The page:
South Africa - Part II (Garden route & Kruger)

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Kruger National Park was on our bucket list of destinations for a long time now. We were waiting for our little one to grow up a bit so that he could truly understand and enjoy the wildlife sightings there. Kruger was the highlight of our South African trip but once there, one cannot afford to miss Cape Town and Garden Route. Cape Town was a beautiful beginning to a memorable vacation and from there, off we started on the 2nd leg of our journey through the panoramic Garden Route. Garden route : Nope..don't go by its name. This route is not associated with any gardens as such but it is a 300-km stretch along the south-western coast of South Africa, between Cape Town and Port Elizabeth. Along the Garden route Mossel Bay : Our first destination on this route was Mossel Bay, some 400 kms from Cape Town. Driving was a breeze on the well-maintained roads and we reached our destination in under 6 hours. This is the very place where the first European, Bartolomeu Diaz la

Lepakshi - the temple of legends and architectural marvels

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Shikhara of the main temple As the legend goes, Lepakshi - the Vijaynagar era temple, is the place where Jatayu, the vulture, fell  wounded while trying to save Sita from the clutches of the demon king, Ravana. 'Le-pakshi' in Telegu means: 'Rise - O - bird'. These were the words which Lord Rama uttered on seeing Jatayu injured in that condition. This legend is surely fascinating and so is the temple architecture and its murals. The 16th century temple is situated in the Anantapur district of Andhra Pradesh, some 120 kms north of Bangalore. Dedicated to Lord Veerabhadra, Bhadrakali, Vishnu and Lakshmi, this temple is well-known for its hanging pillar and India's largest monolithic granite-sculpted Nandi. Lepakshi is about an hour-long drive from North Bangalore on the lovely Bangalore-Hyderabad highway (NH44). Cruising at a speed of little more than 100 kmph, we reached Anantpur at about 10 in the morning. Taking cues from the signboards, we turned le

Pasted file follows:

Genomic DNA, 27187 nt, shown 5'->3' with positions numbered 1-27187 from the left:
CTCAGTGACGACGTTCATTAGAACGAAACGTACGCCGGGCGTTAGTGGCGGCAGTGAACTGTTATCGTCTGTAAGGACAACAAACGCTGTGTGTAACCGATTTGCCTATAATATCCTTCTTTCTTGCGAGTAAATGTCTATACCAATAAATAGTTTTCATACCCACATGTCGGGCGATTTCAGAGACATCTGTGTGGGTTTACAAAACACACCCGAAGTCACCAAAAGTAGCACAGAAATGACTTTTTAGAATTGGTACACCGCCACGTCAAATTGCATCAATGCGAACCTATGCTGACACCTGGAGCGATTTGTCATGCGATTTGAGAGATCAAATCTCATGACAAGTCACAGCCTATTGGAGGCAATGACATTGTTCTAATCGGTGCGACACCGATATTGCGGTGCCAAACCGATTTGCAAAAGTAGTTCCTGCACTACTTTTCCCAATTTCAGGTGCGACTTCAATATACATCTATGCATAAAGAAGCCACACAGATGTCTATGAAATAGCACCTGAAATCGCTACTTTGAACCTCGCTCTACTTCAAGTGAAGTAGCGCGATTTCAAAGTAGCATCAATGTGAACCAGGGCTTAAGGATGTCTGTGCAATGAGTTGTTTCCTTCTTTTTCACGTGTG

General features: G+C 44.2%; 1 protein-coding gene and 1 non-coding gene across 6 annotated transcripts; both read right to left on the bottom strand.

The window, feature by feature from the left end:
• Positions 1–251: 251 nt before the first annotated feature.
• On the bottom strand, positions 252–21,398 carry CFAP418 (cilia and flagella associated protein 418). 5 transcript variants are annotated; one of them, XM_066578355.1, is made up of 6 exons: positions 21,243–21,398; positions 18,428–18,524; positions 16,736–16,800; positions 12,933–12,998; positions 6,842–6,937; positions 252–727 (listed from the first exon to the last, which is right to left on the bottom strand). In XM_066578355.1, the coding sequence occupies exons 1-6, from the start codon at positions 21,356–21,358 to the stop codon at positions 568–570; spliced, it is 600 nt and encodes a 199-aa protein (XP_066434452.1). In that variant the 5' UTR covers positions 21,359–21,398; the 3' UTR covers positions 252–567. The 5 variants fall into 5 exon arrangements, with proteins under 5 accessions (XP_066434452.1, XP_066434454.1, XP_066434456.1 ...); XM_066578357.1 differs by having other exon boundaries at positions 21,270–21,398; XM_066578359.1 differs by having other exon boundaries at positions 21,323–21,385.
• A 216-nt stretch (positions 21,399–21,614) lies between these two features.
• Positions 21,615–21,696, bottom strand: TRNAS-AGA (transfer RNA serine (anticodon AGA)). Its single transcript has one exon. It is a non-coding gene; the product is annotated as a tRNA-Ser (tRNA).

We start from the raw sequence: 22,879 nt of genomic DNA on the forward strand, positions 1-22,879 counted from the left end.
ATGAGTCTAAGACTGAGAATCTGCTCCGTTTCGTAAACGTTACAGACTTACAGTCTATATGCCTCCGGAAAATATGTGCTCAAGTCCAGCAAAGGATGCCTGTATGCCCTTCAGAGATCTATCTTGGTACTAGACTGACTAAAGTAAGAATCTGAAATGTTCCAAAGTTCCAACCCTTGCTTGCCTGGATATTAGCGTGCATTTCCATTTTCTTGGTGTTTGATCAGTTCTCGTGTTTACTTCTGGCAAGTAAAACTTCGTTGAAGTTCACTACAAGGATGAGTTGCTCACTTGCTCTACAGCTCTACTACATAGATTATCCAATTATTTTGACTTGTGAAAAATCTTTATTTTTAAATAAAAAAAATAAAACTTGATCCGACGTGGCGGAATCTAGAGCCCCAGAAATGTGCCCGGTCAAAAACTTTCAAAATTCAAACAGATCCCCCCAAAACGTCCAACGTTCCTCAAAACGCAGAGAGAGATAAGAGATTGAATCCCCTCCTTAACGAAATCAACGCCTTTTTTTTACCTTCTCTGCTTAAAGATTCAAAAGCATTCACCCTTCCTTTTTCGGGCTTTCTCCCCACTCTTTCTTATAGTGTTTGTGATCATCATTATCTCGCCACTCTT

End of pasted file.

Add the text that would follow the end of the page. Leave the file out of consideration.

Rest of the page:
Our South African adventure in Cape Town - I

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Our 2-week visit to this southern country of the African continent, commenced with Cape town, then proceeded on to the  beautiful coasts along the Garden route, and ended with a thrilling safari in Kruger National Park. Cape Town : Cape town is a beautiful coastal city at the tip of the African continent. The sights here are incredibly beautiful - a combination of sun & sand with cliffs & beaches is a win-win combination any day!  The city mesmerises the onlooker with its abundance of natural beauty. Not only does this place offer beautiful vistas but there are also ample of things to do in and around this vibrant town. Taking a peek into its rich but turbulent cultural history, engaging in various adventure activities like shark-cage diving, to savouring its local cuisine which is a melting pot of its multicultural delicacies  - this city offers it all.No! we did not do shark-cage diving at that time of the year. The Victoria & Alfred (V&A) waterfront is